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Want facts and want them fast? Our Maths in a minute series explores key mathematical concepts in just a few words.
What do chocolate and mayonnaise have in common? It's maths! Find out how in this podcast featuring engineer Valerie Pinfield.
Is it possible to write unique music with the limited quantity of notes and chords available? We ask musician Oli Freke!
How can maths help to understand the Southern Ocean, a vital component of the Earth's climate system?
Was the mathematical modelling projecting the course of the pandemic too pessimistic, or were the projections justified? Matt Keeling tells our colleagues from SBIDER about the COVID models that fed into public policy.
PhD student Daniel Kreuter tells us about his work on the BloodCounts! project, which uses maths to make optimal use of the billions of blood tests performed every year around the globe.
But the video game analogy fails, because the real world is not made of pixels it is continuous. That's the whole point of the dichotomy for any given interval, you can always halve the interval. There is no atomic unit at which point further division is impossible (at least, conceptually impossible certainly there are intervals that are not practically or physically divisible).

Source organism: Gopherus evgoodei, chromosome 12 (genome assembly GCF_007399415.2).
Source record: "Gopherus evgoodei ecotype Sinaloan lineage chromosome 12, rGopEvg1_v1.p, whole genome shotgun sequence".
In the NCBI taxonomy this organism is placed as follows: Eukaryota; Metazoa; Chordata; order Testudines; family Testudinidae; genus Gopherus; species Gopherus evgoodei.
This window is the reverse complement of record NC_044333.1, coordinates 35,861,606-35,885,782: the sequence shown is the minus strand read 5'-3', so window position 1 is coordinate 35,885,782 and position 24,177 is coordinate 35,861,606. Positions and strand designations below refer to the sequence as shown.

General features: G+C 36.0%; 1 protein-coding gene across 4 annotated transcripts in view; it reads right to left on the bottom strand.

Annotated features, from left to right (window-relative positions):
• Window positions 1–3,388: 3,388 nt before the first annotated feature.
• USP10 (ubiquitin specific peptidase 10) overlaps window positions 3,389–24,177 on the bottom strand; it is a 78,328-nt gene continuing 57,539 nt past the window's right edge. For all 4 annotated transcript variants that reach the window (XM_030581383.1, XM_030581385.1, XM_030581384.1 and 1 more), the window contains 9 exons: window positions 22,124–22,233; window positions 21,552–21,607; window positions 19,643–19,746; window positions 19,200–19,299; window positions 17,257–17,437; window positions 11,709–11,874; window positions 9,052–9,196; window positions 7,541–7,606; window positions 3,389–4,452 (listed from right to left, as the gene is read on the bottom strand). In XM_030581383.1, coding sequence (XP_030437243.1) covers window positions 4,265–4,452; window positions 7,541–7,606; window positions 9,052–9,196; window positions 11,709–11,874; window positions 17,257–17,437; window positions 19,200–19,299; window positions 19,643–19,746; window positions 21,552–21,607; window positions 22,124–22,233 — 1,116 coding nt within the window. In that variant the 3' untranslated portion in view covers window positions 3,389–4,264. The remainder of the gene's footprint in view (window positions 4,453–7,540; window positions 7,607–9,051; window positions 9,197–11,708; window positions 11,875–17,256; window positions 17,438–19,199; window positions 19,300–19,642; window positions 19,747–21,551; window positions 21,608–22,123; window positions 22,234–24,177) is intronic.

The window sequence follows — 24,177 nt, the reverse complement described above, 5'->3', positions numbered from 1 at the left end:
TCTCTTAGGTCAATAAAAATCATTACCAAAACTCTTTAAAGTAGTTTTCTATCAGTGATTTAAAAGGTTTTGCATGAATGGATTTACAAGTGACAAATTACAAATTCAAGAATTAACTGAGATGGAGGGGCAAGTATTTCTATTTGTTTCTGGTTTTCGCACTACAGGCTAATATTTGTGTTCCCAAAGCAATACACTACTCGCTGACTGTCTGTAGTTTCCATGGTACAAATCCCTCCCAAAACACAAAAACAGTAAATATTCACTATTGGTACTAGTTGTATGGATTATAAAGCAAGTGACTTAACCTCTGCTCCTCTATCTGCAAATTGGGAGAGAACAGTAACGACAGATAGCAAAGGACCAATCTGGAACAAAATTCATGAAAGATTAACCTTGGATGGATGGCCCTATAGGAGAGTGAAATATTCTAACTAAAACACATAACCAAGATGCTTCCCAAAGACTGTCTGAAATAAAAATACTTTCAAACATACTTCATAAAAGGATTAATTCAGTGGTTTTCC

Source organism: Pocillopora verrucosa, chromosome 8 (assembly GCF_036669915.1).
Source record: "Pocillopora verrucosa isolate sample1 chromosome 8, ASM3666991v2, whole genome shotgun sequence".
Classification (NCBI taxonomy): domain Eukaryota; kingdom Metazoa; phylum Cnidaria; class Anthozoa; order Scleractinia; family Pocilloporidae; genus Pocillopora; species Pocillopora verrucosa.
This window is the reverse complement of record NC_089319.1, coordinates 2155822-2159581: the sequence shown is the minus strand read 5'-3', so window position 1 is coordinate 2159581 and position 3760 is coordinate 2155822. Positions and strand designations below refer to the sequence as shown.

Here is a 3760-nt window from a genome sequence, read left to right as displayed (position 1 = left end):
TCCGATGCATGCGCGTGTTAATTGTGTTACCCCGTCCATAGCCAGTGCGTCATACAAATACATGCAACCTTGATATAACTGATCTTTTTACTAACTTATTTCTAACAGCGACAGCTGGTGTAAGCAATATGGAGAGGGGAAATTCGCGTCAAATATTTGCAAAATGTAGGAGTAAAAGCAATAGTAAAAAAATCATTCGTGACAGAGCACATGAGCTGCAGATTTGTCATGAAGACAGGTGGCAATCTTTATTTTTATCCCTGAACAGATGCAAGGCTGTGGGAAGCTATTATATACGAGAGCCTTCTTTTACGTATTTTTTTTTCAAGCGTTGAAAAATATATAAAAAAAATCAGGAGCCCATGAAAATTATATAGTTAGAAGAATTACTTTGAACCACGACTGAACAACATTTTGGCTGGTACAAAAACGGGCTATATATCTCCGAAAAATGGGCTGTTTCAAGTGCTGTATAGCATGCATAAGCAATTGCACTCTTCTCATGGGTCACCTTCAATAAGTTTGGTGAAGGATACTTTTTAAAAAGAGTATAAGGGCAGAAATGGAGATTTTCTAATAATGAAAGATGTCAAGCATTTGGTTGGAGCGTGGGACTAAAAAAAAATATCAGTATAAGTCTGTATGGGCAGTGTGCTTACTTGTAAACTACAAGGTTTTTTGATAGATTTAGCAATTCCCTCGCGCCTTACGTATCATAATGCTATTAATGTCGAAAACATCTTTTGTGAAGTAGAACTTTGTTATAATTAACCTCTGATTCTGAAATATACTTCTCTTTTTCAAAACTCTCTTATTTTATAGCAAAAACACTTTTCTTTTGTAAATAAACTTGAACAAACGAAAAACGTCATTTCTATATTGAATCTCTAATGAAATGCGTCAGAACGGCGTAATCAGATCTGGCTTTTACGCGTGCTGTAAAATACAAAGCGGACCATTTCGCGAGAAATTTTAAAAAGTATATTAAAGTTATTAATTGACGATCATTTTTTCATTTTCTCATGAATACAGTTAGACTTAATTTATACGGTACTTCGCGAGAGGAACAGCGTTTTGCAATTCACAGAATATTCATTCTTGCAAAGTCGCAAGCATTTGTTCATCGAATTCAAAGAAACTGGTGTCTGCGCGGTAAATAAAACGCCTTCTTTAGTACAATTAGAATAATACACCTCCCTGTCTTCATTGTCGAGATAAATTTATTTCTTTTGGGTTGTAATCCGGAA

So, the dichotomy doesn't require the assumption that space is infinite (i.e. infinitely large), only that it is continuous and therefore infinitely divisible. And what, exactly, is paradoxical here depends on the construction of Zeno's argument on the classic Aristotelian interpretation, we end up with an infinite number of subintervals, each taking some positive (nonzero) duration to traverse. If we have to do an infinite number of tasks, each with some nonzero duration, then it would take us an infinite duration we would never arrive. Or so the argument goes. Obviously, contemporary maths to the rescue here. But one other construction of the paradox is to conclude that there is no FIRST interval, such that the traversal of which sees us begin our journey, and no LAST interval, the traversal of which sees us arrive at our destination. Though this is more of a counterintuitive result rather than any contradiction, it can't be dealt with quite as easily as the traditional version of the paradox.